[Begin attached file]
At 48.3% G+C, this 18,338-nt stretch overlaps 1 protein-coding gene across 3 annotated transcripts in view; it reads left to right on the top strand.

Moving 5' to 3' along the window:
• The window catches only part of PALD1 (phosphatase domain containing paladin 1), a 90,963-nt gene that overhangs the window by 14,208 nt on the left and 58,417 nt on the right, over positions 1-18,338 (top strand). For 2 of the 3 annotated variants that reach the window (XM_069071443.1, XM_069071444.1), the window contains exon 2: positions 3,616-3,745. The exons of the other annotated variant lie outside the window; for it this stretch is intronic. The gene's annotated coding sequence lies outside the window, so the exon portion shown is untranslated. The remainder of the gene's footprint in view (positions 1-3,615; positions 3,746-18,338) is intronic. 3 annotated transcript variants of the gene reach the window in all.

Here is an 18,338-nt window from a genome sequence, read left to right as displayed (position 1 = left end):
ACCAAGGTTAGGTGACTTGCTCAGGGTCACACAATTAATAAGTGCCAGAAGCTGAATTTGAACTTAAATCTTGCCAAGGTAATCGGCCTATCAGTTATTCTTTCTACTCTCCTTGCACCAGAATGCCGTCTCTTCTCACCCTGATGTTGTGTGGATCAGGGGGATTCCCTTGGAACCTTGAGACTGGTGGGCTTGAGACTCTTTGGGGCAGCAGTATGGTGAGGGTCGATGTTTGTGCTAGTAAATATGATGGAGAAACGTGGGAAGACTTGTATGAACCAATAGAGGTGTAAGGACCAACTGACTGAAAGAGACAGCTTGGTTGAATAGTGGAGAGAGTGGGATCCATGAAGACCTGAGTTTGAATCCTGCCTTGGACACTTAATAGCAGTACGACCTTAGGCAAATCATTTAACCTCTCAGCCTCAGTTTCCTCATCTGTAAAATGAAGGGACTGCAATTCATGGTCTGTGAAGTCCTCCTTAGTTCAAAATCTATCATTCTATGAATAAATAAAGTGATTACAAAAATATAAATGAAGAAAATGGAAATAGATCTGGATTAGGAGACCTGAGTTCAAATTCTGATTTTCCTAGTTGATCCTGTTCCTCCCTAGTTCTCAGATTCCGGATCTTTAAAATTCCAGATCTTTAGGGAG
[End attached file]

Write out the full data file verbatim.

At 48.3% G+C, this 18,338-nt stretch overlaps 1 protein-coding gene across 3 annotated transcripts in view; it reads left to right on the top strand.

Moving 5' to 3' along the window:
• The window catches only part of PALD1 (phosphatase domain containing paladin 1), a 90,963-nt gene that overhangs the window by 14,208 nt on the left and 58,417 nt on the right, over positions 1-18,338 (top strand). For 2 of the 3 annotated variants that reach the window (XM_069071443.1, XM_069071444.1), the window contains exon 2: positions 3,616-3,745. The exons of the other annotated variant lie outside the window; for it this stretch is intronic. The gene's annotated coding sequence lies outside the window, so the exon portion shown is untranslated. The remainder of the gene's footprint in view (positions 1-3,615; positions 3,746-18,338) is intronic. 3 annotated transcript variants of the gene reach the window in all.

Here is an 18,338-nt window from a genome sequence, read left to right as displayed (position 1 = left end):
ACCAAGGTTAGGTGACTTGCTCAGGGTCACACAATTAATAAGTGCCAGAAGCTGAATTTGAACTTAAATCTTGCCAAGGTAATCGGCCTATCAGTTATTCTTTCTACTCTCCTTGCACCAGAATGCCGTCTCTTCTCACCCTGATGTTGTGTGGATCAGGGGGATTCCCTTGGAACCTTGAGACTGGTGGGCTTGAGACTCTTTGGGGCAGCAGTATGGTGAGGGTCGATGTTTGTGCTAGTAAATATGATGGAGAAACGTGGGAAGACTTGTATGAACCAATAGAGGTGTAAGGACCAACTGACTGAAAGAGACAGCTTGGTTGAATAGTGGAGAGAGTGGGATCCATGAAGACCTGAGTTTGAATCCTGCCTTGGACACTTAATAGCAGTACGACCTTAGGCAAATCATTTAACCTCTCAGCCTCAGTTTCCTCATCTGTAAAATGAAGGGACTGCAATTCATGGTCTGTGAAGTCCTCCTTAGTTCAAAATCTATCATTCTATGAATAAATAAAGTGATTACAAAAATATAAATGAAGAAAATGGAAATAGATCTGGATTAGGAGACCTGAGTTCAAATTCTGATTTTCCTAGTTGATCCTGTTCCTCCCTAGTTCTCAGATTCCGGATCTTTAAAATTCCAGATCTTTAGGGAG